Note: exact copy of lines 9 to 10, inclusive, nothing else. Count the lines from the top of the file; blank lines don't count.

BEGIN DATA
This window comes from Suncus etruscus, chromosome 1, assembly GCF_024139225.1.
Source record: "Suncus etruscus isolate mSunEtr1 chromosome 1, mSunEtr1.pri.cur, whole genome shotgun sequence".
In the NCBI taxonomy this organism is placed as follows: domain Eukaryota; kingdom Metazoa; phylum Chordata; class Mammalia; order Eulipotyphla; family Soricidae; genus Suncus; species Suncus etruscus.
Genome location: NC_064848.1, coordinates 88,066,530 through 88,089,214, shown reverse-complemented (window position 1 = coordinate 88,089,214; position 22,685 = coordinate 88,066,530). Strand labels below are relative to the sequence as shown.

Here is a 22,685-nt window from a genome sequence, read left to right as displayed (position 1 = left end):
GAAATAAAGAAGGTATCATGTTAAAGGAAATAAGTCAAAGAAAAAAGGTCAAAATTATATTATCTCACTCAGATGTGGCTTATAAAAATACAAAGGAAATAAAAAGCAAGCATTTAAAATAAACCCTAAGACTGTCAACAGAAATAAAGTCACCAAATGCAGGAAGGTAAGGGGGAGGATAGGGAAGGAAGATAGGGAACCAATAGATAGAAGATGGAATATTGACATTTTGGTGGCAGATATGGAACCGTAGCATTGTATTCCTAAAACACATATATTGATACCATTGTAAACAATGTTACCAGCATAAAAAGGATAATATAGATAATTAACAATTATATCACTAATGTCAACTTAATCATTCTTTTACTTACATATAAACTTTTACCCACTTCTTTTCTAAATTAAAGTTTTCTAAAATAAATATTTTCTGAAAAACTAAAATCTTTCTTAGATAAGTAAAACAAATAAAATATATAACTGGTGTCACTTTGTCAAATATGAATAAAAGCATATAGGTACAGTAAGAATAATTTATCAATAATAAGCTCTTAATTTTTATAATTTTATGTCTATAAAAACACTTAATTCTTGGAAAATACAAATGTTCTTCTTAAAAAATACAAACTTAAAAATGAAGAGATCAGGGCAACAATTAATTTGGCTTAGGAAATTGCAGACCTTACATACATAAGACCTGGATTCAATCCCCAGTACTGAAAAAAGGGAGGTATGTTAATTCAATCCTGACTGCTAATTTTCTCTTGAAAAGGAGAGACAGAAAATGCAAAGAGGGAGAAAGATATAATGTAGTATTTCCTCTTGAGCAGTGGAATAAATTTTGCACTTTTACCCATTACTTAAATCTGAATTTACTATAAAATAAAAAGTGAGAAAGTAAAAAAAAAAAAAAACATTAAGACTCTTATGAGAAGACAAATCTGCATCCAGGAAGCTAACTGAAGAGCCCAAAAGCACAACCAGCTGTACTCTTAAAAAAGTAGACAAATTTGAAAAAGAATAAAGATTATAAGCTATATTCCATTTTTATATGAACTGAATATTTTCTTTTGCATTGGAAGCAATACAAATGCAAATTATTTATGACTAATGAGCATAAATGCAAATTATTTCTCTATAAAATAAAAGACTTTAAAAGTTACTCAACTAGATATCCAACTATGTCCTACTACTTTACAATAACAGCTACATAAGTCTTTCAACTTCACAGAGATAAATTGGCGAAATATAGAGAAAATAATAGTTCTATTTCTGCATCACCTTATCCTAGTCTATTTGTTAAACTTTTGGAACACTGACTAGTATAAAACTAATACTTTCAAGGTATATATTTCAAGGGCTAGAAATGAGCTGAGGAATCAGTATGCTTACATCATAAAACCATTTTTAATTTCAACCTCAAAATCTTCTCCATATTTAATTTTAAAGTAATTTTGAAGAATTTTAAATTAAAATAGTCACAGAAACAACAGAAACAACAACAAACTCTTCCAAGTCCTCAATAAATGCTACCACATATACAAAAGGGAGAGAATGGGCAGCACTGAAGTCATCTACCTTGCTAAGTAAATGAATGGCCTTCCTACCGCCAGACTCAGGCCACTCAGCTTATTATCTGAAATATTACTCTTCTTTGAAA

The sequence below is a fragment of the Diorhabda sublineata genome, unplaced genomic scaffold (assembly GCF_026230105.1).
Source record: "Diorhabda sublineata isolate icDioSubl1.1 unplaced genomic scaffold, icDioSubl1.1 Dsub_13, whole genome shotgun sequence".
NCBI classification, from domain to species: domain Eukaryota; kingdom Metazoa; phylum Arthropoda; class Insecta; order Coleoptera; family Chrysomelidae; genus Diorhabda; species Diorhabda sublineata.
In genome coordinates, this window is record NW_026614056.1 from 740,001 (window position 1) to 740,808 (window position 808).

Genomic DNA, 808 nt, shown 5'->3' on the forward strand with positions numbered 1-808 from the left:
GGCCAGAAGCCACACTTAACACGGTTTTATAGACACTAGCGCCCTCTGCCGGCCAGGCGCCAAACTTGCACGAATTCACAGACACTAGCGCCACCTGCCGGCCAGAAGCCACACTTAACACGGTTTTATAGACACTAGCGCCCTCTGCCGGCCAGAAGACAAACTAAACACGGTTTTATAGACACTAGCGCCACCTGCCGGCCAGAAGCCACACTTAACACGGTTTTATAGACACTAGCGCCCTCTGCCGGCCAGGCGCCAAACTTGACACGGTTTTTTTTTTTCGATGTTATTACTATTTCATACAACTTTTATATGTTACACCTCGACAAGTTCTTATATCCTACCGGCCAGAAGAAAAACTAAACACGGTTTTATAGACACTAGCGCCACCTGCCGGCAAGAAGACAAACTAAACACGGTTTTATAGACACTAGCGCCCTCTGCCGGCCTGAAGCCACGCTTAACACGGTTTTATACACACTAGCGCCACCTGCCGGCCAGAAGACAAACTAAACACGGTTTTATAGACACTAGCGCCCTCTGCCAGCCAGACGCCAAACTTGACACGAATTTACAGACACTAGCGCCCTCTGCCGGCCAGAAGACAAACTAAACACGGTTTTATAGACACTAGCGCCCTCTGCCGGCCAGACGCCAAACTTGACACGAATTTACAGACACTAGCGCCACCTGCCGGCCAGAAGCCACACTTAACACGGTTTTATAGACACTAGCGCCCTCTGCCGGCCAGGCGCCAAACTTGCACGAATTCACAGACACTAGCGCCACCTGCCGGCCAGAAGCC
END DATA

NCBI classification, from domain to species: domain Eukaryota; kingdom Metazoa; phylum Arthropoda; class Insecta; order Coleoptera; family Chrysomelidae; genus Diorhabda; species Diorhabda sublineata.
In genome coordinates, this window is record NW_026614056.1 from 740,001 (window position 1) to 740,808 (window position 808).